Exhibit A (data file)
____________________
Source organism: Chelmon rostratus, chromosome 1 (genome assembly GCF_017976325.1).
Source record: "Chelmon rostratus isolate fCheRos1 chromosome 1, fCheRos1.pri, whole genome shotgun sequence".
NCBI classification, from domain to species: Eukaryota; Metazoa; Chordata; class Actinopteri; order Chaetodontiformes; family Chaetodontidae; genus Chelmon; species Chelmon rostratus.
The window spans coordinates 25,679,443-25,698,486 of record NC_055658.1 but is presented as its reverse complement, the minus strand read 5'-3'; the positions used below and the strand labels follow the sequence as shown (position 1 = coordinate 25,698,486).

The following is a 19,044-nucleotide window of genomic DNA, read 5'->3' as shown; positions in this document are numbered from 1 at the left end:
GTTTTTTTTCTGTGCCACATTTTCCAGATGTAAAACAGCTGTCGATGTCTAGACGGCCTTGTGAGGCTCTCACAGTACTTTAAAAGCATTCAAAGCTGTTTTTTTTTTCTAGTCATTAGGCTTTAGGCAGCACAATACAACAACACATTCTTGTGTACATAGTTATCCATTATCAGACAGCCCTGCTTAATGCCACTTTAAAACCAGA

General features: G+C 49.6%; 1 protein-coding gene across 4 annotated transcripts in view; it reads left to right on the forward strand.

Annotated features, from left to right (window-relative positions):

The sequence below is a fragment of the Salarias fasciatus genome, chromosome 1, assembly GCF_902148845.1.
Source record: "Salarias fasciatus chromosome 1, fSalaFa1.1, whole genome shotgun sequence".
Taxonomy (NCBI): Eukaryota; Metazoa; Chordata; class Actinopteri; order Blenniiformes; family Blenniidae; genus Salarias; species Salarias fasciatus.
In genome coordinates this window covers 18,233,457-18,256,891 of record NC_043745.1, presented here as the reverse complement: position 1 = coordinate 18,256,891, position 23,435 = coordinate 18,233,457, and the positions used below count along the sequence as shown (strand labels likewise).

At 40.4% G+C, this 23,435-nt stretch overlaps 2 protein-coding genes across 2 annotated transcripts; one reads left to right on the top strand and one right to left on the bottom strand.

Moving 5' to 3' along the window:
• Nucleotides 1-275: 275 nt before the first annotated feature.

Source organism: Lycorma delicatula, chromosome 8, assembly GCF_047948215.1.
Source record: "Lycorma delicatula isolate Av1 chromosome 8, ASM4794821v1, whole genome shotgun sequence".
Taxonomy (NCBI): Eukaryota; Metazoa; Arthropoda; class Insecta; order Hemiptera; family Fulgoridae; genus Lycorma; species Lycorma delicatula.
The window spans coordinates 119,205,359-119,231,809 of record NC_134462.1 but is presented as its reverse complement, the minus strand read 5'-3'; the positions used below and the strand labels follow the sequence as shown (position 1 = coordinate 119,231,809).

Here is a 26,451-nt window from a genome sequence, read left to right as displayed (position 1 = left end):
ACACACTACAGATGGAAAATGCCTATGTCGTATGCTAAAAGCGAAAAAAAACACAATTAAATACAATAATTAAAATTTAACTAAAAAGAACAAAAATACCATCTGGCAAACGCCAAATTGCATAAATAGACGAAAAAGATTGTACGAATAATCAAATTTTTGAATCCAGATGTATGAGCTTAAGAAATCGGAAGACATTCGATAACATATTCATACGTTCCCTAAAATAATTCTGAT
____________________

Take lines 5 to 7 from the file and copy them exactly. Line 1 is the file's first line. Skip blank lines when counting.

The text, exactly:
The following is a 19,044-nucleotide window of genomic DNA, read 5'->3' as shown; positions in this document are numbered from 1 at the left end:
GTTTTTTTTCTGTGCCACATTTTCCAGATGTAAAACAGCTGTCGATGTCTAGACGGCCTTGTGAGGCTCTCACAGTACTTTAAAAGCATTCAAAGCTGTTTTTTTTTTCTAGTCATTAGGCTTTAGGCAGCACAATACAACAACACATTCTTGTGTACATAGTTATCCATTATCAGACAGCCCTGCTTAATGCCACTTTAAAACCAGA

General features: G+C 49.6%; 1 protein-coding gene across 4 annotated transcripts in view; it reads left to right on the forward strand.